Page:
His campaign declined to say whether Bizzarro would support the investment at its current level or increase it. Instead, a spokesperson said Bizzarro would “first review and assess all investments” upon taking office.

In the statement, Bizzarro said Israel “absolutely had the right to protect and defend its people,” but added, “At this point, it is not possible to determine if Garrity’s new investments are sound, or if they are a knee-jerk reaction to score cheap political points.”

Pennsylvania’s investment in Israel goes back 30 years. The state Treasury also invests in other countries’ bonds, though only as part of index funds — portfolios of stocks and bonds. Israel Bonds are the only foreign-backed security the commonwealth has purchased independently.

The Treasury’s Israel Bond holding was its single largest foreign investment even before Garrity’s new $20 million. The investment now totals $56 million.

“[Pennsylvania treasurers] do have a set of political priorities that, in theory, [are] brought before the voters,” said Mike Connolly, who served as a spokesperson to former Treasurer Joe Torsella. “The treasurer, I believe, is in a unique position in that they have a lot more autonomy and power than treasurers normally do.”

However, Connolly said that the treasurer has generally stayed out of foreign policy. He said he hadn’t “heard of anything quite as striking” as Garrity’s decision to tie an investment to a political statement.

“[State treasurers] generally make … moves in terms of trying to get in the news for unclaimed property and things like that,” he said.

Garrity, who defeated Torsella in 2020, ran on a platform of returning unclaimed property to taxpayers and increasing transparency.

Since taking office, Garrity has not shied away from taking stands on flagship Republican policies, such as opposing the Regional Greenhouse Gas Initiative — an interstate program to reduce carbon emissions — and supporting Texas Gov. Greg Abbott’s standoff at the border.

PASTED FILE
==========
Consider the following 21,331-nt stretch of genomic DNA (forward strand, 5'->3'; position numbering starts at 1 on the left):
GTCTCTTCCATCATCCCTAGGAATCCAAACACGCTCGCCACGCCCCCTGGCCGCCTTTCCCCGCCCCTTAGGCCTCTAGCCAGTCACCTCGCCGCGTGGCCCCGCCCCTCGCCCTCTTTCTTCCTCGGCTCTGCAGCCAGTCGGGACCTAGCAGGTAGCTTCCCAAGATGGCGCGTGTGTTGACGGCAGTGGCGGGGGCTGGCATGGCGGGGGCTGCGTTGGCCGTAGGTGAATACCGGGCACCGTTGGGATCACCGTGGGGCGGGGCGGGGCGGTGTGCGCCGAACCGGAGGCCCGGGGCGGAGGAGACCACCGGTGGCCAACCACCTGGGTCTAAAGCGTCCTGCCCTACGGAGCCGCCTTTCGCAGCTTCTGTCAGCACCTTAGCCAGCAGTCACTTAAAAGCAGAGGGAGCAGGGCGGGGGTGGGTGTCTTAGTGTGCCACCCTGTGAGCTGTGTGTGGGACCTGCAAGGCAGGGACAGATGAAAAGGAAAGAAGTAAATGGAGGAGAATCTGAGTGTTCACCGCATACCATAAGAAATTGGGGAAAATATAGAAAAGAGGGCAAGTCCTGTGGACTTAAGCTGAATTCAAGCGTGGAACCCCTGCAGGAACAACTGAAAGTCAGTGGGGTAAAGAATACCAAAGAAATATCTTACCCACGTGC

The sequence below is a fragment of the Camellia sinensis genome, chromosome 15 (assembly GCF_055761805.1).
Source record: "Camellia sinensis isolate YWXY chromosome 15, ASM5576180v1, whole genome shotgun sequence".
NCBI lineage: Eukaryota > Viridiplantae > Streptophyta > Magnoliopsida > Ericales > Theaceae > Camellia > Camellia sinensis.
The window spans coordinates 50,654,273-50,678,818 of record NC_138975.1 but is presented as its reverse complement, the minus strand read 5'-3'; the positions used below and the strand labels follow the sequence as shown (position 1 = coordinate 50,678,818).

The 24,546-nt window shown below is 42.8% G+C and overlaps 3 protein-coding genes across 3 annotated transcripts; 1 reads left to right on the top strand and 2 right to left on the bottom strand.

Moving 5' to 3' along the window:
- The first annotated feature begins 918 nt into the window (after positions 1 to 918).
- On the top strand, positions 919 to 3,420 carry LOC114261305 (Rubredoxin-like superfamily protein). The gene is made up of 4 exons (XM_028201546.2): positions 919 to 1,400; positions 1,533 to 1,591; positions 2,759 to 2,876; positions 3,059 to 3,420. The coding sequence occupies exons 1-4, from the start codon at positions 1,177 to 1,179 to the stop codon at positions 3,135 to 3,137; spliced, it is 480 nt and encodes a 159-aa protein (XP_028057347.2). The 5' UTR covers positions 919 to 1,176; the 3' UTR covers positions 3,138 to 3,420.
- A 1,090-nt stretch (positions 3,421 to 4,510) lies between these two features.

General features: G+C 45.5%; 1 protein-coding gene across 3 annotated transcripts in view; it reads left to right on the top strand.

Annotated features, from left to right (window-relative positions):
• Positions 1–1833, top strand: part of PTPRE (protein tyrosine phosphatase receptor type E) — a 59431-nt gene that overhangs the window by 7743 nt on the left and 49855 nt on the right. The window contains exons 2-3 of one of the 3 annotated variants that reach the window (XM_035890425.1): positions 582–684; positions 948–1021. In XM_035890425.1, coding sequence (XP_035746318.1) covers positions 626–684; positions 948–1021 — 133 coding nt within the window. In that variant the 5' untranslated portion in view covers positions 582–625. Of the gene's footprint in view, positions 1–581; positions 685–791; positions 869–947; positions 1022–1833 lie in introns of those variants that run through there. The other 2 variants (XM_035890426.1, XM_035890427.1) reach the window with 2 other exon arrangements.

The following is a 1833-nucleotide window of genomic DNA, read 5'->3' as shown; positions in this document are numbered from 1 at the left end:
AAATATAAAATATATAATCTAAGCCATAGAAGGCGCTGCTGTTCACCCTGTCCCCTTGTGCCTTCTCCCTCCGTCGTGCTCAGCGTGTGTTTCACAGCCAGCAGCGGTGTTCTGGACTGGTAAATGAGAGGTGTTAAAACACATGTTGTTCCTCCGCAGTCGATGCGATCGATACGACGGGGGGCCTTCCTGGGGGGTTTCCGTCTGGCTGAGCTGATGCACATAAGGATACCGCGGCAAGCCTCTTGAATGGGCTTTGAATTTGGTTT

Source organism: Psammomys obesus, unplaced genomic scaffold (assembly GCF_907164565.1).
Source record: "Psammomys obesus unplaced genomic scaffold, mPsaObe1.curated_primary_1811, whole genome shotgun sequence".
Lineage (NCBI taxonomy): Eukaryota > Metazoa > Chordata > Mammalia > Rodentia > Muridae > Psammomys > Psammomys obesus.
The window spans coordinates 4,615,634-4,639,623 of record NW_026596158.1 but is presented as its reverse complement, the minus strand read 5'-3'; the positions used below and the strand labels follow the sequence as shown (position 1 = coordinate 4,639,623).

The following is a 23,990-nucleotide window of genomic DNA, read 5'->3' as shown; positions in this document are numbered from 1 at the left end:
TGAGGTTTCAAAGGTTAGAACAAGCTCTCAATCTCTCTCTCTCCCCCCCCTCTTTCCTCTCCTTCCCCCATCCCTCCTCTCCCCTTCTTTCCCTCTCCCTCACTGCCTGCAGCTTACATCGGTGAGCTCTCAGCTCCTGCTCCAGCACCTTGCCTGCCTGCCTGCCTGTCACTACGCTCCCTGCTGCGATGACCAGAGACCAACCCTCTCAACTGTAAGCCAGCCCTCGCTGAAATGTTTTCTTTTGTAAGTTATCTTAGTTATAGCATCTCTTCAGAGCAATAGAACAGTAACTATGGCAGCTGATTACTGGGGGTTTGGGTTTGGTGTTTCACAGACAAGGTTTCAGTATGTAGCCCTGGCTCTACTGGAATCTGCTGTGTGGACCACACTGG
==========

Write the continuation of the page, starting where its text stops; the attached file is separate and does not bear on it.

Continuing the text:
She is a supporter of former President Donald Trump, recently endorsing him, and speaking at a January 2021 rally in Harrisburg organized to encourage state lawmakers to decertify the results of the 2020 election.

Garrity is also a member of the State Financial Officers Foundation, which has encouraged treasurers “to use their power to promote oil and gas interests and to stymie [President Joe] Biden’s climate agenda,” the New York Times reported.

In an interview, Garrity said investment decisions go through a “rigorous vetting process” and follow the prudent investor rule — “which requires the Treasurer to exercise a degree of judgment and care that experienced investors would employ,” according to her office.

“Geopolitical concerns are one of the factors that we look at when we’re deciding what to invest in,” she said.

In 2022, she voluntarily divested about $3 million in Russian holdings when the country invaded Ukraine; the state legislature later passed a law that required the Treasury to do so. That same year, Garrity also sold off nearly all of the Treasury’s $394 million investments in Chinese-associated securities due to “geopolitical risks” and “human rights violations.”

Pennsylvania legally bars the Treasury from investing (and forces it to offload existing investments) in a few areas — namely, in “scrutinized companies” that have business in Iran or Sudan, along with the similar 2022 requirement for companies that are subject to U.S. sanctions or are based in Belarus or Russia.

In response to critics, Garrity noted the long history of both Democratic and Republican treasurers investing in Israel Bonds and said it is considered a safe holding.

“They pay on time, 100% of the time, and they have been since the ‘90s. So they have a perfect record,” Garrity said. “The team thoroughly vets every decision that we make. It’s not like I’m doing this in a vacuum as a state treasurer.”

Garrity has no Republican primary challenger. Democrats will decide between Bizzarro and McClelland during the April 23 primary election, and the winner will face Garrity for the general election in November.